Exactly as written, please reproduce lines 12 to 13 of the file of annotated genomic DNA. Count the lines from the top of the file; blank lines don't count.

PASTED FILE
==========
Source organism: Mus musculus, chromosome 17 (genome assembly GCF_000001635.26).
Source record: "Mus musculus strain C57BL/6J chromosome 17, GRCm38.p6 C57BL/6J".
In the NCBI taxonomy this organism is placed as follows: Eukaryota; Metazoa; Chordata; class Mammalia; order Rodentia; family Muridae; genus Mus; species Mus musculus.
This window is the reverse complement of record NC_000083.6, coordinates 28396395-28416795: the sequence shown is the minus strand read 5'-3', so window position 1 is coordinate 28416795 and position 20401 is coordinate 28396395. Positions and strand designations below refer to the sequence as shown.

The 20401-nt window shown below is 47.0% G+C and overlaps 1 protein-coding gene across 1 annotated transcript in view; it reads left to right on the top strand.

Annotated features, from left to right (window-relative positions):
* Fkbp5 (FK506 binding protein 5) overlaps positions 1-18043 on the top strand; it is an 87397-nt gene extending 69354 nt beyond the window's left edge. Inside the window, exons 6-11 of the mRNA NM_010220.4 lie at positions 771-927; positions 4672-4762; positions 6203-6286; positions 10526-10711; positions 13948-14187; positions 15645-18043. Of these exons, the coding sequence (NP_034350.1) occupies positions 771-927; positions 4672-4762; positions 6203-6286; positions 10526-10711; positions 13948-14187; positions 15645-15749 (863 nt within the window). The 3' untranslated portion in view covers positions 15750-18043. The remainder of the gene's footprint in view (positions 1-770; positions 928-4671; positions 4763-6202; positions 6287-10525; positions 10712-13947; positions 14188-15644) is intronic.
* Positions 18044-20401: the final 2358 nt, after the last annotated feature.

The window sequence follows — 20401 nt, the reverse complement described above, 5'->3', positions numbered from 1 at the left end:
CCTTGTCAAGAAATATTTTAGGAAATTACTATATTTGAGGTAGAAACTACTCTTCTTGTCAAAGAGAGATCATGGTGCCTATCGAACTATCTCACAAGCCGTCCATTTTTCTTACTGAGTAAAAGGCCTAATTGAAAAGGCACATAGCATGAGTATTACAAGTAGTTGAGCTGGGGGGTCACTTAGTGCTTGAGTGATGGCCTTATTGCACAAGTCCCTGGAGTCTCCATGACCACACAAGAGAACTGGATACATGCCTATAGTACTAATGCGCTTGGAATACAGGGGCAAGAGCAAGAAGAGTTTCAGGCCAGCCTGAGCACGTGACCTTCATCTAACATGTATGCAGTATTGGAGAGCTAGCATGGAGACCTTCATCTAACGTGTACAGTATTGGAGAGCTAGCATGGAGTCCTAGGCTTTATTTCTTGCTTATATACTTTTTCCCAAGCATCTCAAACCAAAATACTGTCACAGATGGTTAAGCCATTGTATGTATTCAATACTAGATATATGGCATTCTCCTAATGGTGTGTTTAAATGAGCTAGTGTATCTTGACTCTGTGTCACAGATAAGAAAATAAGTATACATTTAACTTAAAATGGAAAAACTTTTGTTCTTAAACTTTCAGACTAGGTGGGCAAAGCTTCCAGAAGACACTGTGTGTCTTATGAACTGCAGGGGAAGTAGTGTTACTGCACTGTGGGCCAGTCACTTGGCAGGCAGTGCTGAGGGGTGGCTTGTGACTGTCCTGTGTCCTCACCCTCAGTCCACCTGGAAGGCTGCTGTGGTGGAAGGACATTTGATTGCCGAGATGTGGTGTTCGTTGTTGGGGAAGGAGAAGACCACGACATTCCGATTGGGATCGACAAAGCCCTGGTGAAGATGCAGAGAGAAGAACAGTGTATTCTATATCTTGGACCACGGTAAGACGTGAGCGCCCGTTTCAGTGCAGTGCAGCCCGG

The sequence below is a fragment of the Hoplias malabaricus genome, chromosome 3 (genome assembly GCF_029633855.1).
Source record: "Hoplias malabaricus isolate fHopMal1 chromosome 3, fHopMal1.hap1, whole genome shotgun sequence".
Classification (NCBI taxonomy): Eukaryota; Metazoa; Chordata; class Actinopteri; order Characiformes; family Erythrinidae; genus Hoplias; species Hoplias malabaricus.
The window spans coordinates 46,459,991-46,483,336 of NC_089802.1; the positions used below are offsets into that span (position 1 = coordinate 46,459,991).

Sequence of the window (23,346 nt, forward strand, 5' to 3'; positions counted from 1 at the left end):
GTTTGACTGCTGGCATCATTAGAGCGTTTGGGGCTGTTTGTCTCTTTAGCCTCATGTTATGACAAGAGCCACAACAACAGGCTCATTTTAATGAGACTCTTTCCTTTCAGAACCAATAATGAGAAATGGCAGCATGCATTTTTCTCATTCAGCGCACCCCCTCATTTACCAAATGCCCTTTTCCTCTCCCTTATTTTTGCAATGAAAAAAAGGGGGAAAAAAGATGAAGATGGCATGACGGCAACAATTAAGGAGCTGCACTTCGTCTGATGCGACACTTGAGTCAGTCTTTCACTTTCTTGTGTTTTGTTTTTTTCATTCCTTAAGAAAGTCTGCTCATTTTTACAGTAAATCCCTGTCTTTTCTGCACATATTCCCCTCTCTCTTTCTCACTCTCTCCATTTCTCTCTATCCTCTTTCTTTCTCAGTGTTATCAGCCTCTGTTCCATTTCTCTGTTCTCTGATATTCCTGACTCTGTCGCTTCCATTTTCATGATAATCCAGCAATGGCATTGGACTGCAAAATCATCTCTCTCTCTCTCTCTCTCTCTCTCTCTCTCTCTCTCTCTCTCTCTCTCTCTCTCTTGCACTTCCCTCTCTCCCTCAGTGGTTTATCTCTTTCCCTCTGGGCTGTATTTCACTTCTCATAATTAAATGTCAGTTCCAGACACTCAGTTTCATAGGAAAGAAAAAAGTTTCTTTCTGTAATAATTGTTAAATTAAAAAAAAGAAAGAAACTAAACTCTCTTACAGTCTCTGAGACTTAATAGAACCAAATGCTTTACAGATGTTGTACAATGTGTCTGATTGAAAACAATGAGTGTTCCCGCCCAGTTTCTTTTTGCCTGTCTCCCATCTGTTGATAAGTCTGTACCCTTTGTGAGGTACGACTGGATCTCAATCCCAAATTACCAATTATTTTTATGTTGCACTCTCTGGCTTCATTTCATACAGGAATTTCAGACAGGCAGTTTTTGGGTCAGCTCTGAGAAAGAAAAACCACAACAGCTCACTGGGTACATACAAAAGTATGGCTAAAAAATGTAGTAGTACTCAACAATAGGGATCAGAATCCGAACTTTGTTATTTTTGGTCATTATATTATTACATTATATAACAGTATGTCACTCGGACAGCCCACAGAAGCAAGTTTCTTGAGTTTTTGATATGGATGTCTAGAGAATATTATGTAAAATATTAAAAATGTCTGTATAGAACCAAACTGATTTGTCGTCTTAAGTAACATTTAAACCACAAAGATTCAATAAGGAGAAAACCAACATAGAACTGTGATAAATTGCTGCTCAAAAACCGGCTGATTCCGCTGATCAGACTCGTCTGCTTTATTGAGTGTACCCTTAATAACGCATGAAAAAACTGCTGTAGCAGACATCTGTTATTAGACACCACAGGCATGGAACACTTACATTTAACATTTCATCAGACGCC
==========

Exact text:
Source record: "Hoplias malabaricus isolate fHopMal1 chromosome 3, fHopMal1.hap1, whole genome shotgun sequence".
Classification (NCBI taxonomy): Eukaryota; Metazoa; Chordata; class Actinopteri; order Characiformes; family Erythrinidae; genus Hoplias; species Hoplias malabaricus.